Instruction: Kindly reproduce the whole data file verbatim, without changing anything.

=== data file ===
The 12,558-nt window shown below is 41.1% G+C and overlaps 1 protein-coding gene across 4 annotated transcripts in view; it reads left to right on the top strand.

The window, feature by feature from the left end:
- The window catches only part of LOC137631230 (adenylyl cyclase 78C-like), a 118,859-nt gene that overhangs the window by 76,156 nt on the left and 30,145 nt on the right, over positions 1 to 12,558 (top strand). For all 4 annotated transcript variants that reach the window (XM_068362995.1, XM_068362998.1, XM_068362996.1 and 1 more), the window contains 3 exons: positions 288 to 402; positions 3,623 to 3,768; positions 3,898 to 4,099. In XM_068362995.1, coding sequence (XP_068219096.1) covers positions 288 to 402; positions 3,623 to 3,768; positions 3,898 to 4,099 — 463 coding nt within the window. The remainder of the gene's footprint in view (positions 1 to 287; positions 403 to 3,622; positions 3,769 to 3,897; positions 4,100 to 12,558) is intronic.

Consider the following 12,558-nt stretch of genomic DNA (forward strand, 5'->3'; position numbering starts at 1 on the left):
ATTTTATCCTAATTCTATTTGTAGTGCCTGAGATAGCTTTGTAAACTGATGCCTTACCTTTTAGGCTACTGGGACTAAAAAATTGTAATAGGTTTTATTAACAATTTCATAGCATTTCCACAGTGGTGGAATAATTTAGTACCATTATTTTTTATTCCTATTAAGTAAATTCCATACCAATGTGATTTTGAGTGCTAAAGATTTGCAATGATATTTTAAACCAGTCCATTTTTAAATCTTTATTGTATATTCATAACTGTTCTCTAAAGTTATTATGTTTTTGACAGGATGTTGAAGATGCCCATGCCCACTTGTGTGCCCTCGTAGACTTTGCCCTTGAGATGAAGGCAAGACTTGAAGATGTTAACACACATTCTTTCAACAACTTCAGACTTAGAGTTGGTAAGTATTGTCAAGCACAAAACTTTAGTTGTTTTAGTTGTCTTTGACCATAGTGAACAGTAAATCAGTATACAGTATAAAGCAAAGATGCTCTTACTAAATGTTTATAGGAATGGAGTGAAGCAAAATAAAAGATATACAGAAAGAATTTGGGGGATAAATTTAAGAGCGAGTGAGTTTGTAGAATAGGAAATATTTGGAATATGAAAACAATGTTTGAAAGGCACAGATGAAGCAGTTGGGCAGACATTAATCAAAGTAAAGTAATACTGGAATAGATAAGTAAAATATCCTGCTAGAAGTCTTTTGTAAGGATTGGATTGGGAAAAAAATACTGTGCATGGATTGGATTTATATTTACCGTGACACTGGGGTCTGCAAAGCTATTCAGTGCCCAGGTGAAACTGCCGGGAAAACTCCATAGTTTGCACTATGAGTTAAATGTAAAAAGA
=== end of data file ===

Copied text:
The 12,558-nt window shown below is 41.1% G+C and overlaps 1 protein-coding gene across 4 annotated transcripts in view; it reads left to right on the top strand.

The window, feature by feature from the left end:
- The window catches only part of LOC137631230 (adenylyl cyclase 78C-like), a 118,859-nt gene that overhangs the window by 76,156 nt on the left and 30,145 nt on the right, over positions 1 to 12,558 (top strand). For all 4 annotated transcript variants that reach the window (XM_068362995.1, XM_068362998.1, XM_068362996.1 and 1 more), the window contains 3 exons: positions 288 to 402; positions 3,623 to 3,768; positions 3,898 to 4,099. In XM_068362995.1, coding sequence (XP_068219096.1) covers positions 288 to 402; positions 3,623 to 3,768; positions 3,898 to 4,099 — 463 coding nt within the window. The remainder of the gene's footprint in view (positions 1 to 287; positions 403 to 3,622; positions 3,769 to 3,897; positions 4,100 to 12,558) is intronic.

Consider the following 12,558-nt stretch of genomic DNA (forward strand, 5'->3'; position numbering starts at 1 on the left):
ATTTTATCCTAATTCTATTTGTAGTGCCTGAGATAGCTTTGTAAACTGATGCCTTACCTTTTAGGCTACTGGGACTAAAAAATTGTAATAGGTTTTATTAACAATTTCATAGCATTTCCACAGTGGTGGAATAATTTAGTACCATTATTTTTTATTCCTATTAAGTAAATTCCATACCAATGTGATTTTGAGTGCTAAAGATTTGCAATGATATTTTAAACCAGTCCATTTTTAAATCTTTATTGTATATTCATAACTGTTCTCTAAAGTTATTATGTTTTTGACAGGATGTTGAAGATGCCCATGCCCACTTGTGTGCCCTCGTAGACTTTGCCCTTGAGATGAAGGCAAGACTTGAAGATGTTAACACACATTCTTTCAACAACTTCAGACTTAGAGTTGGTAAGTATTGTCAAGCACAAAACTTTAGTTGTTTTAGTTGTCTTTGACCATAGTGAACAGTAAATCAGTATACAGTATAAAGCAAAGATGCTCTTACTAAATGTTTATAGGAATGGAGTGAAGCAAAATAAAAGATATACAGAAAGAATTTGGGGGATAAATTTAAGAGCGAGTGAGTTTGTAGAATAGGAAATATTTGGAATATGAAAACAATGTTTGAAAGGCACAGATGAAGCAGTTGGGCAGACATTAATCAAAGTAAAGTAATACTGGAATAGATAAGTAAAATATCCTGCTAGAAGTCTTTTGTAAGGATTGGATTGGGAAAAAAATACTGTGCATGGATTGGATTTATATTTACCGTGACACTGGGGTCTGCAAAGCTATTCAGTGCCCAGGTGAAACTGCCGGGAAAACTCCATAGTTTGCACTATGAGTTAAATGTAAAAAGA